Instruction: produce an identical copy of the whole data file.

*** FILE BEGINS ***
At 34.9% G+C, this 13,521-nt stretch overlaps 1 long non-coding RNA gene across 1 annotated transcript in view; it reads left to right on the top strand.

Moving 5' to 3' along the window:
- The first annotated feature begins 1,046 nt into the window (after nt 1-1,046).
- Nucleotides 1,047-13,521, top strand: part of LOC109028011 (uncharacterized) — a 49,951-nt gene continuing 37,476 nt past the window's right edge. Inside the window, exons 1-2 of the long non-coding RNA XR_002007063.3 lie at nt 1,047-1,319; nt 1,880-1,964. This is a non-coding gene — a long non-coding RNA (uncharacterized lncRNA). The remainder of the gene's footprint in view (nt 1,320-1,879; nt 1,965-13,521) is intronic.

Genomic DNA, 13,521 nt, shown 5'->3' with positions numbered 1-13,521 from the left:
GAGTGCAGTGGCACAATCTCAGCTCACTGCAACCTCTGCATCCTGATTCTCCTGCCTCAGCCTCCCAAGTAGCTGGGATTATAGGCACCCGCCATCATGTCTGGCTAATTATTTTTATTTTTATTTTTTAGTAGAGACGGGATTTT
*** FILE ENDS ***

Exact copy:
At 34.9% G+C, this 13,521-nt stretch overlaps 1 long non-coding RNA gene across 1 annotated transcript in view; it reads left to right on the top strand.

Moving 5' to 3' along the window:
- The first annotated feature begins 1,046 nt into the window (after nt 1-1,046).
- Nucleotides 1,047-13,521, top strand: part of LOC109028011 (uncharacterized) — a 49,951-nt gene continuing 37,476 nt past the window's right edge. Inside the window, exons 1-2 of the long non-coding RNA XR_002007063.3 lie at nt 1,047-1,319; nt 1,880-1,964. This is a non-coding gene — a long non-coding RNA (uncharacterized lncRNA). The remainder of the gene's footprint in view (nt 1,320-1,879; nt 1,965-13,521) is intronic.

Genomic DNA, 13,521 nt, shown 5'->3' with positions numbered 1-13,521 from the left:
GAGTGCAGTGGCACAATCTCAGCTCACTGCAACCTCTGCATCCTGATTCTCCTGCCTCAGCCTCCCAAGTAGCTGGGATTATAGGCACCCGCCATCATGTCTGGCTAATTATTTTTATTTTTATTTTTTAGTAGAGACGGGATTTT